The Reaping

You reap what you sow. And reap we did as we harvested the rice we helped plant three months ago.

Taking an early morning bus trip from Manila to Capas, Tarlac, I got re-acquainted to the rice farm as my two feet plunged into the mud and started cutting rice stalks using a sickle. This didn’t entail much leg bending compared to our rice planting experience and I easily got into the grab-cut-toss rhythm.

The overly bright sun was up so sweat trickled down my forehead the whole time. I didn’t mind the itchy scratch of the plant as I gained some “battle scars.” Frogs, grasshoppers, and snails were everywhere as I trudged through the cool mud. I quietly, with serious concentration, I might add, worked on five lines or so of rice stalks. It took me around an hour to complete that. Typically, the 200-square meter area would be harvested by a farmer for two hours.

We then had to haul the harvested rice stalks, dry them up, and remove the grains from the stalks. These later on would still have to undergo the de-hulling process before they can be ready for cooking.

I asked how much rice we would be able to produce and was a bit surprised to learn that it’s just a cavan or roughly 60 kilos which would cost about P1,600. All that time, work, effort, and sweat for that amount of money!

Bawat butil ay mahalaga (Every grain is important). This line resonates with me even more as I got to see the behind-the-scenes of rice production. In a culture of excess such as ours where food is taken for granted and is thrown away or wasted, I wish everyone would be required to grow their own food so we could realize how difficult it is.

In a culture of excess such as ours where food is taken for granted and is thrown away or wasted, I wish everyone would be required to grow their own food so we could realize how difficult it is.

The rice harvest farm trip organized by Good Food Community was participated in by more than 20 individuals. It was refreshing to see kids joining in the fun.

After the day’s hard work, we rewarded ourselves with a boodle fight style lunch of rice, fish, and fresh organic vegetables. Rice couldn’t be tastier at that time. And of course, there was no rice or food wasted at all.

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The Farm Trip participants.

Photos by Marvin Almonte

Of planting rice and the broken food system

Since childhood, we’ve been hearing the folk song, “Magtanim ay di biro” roughly translated as planting rice is not a joke and I was able to confirm this when I joined a farm trip last weekend at Capas, Tarlac.

The farm trip is an activity of Good Food Community that allows participants to do farm work and get to appreciate and understand where our food comes from. Good Food Community is an organization that promotes Community Shared Agriculture and aims to bridge the gap between producers and consumers.

It’s always refreshing to get away from the buzz of urban living and be re-acquainted to the land and attempt to once again find that connection which we seem to have lost. My grandparents were vegetable farmers in Benguet and my childhood summer days would entail me and my brother going to the mountains to help out in the work – tilling the soil and watering the plants. Kids in the area would taunt how us, the city boys, didn’t know what we were doing. They couldn’t any more be right.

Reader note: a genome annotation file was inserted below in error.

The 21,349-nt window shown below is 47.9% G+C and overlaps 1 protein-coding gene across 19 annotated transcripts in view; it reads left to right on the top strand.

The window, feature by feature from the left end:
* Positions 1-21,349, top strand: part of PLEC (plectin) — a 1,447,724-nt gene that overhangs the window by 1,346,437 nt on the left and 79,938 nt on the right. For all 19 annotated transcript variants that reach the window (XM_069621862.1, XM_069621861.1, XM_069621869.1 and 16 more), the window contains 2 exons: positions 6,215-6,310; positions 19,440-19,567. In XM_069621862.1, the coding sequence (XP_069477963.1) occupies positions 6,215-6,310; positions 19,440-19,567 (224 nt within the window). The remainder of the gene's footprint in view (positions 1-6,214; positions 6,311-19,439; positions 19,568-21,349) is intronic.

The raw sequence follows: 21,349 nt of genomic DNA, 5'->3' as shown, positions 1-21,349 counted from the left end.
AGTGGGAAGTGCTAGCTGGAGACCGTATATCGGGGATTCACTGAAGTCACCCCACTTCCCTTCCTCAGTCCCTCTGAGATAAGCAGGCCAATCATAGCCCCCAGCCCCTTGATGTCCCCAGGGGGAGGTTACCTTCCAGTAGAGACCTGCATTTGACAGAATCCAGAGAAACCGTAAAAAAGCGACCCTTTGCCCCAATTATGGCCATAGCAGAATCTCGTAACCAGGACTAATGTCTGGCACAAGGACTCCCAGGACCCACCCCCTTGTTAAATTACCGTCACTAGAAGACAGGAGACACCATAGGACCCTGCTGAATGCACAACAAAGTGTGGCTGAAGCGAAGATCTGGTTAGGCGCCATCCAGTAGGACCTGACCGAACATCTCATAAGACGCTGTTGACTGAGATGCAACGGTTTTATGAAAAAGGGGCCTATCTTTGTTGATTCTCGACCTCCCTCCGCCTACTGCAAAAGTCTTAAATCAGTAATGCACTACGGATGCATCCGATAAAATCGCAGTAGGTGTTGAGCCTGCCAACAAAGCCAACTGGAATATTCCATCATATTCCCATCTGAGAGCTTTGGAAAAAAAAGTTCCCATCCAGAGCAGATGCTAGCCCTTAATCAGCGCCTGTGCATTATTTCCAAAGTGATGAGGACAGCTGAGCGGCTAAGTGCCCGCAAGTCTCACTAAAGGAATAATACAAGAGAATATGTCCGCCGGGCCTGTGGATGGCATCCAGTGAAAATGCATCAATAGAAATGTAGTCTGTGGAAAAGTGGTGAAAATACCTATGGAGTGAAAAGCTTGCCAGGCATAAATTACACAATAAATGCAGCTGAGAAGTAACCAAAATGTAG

These were my thoughts while we traversed through dirt mounds to get to the rice field. Once we got to the field, we couldn’t wait to plunge into the mud. Time to get dirty, although soil is not dirt or dirty for that matter. And apparently, soil has anti-depressant microbes. No wonder it was fun walking around the mud barefooted while we applied carbonized rice hull to the soil (this helps retain moisture). It could just be the novelty of doing something new but it could also be the “happy” microbes working its magic.

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Applying carbonized rice hull with glee. (c) Ernest Barreiro

Using a tilling machine, our farmer guide plowed the soil effortlessly then we started planting. There were 11 of us who worked on an area which is around 200 square meters and it took us almost an hour to finish. Typically, a single farmer can do the work for two hours and gets paid P80.

I already knew that 57 is the average age of farmers in the Philippines. That despite being an agricultural country, our farmers don’t get much support from the government. And farming is looked down upon. The farmers themselves wouldn’t want their children to follow the same path as they don’t see any hope in it. I couldn’t blame them but the problem now is who would feed us in the future?

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Time to work those knees! (c)Charlene Tan

It was a good workout after all the bending under the scorching heat of the sun. We rewarded ourselves after with snacks of corn and freshly harvested bananas. While munching, we talked about food and how broken the system is. We don’t exactly know where our food comes from, how it’s produced, what’s in season. We rely on junk food and fast food which are readily available. However, the farm trip participants make an effort to eat healthy, organic food mainly due to health and environmental reasons. As a challenge though, organic food tends to be more expensive. But if you factor in the production process plus benefits of eating healthy, the price is actually reasonable.

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Food conversation over corn and bananas. (c) Marvin Almonte

It was a nice experience overall. Waking up the following day to sore legs reminded me that indeed planting rice is not a joke. So the least we could do is to show appreciation to food and the people who grow it.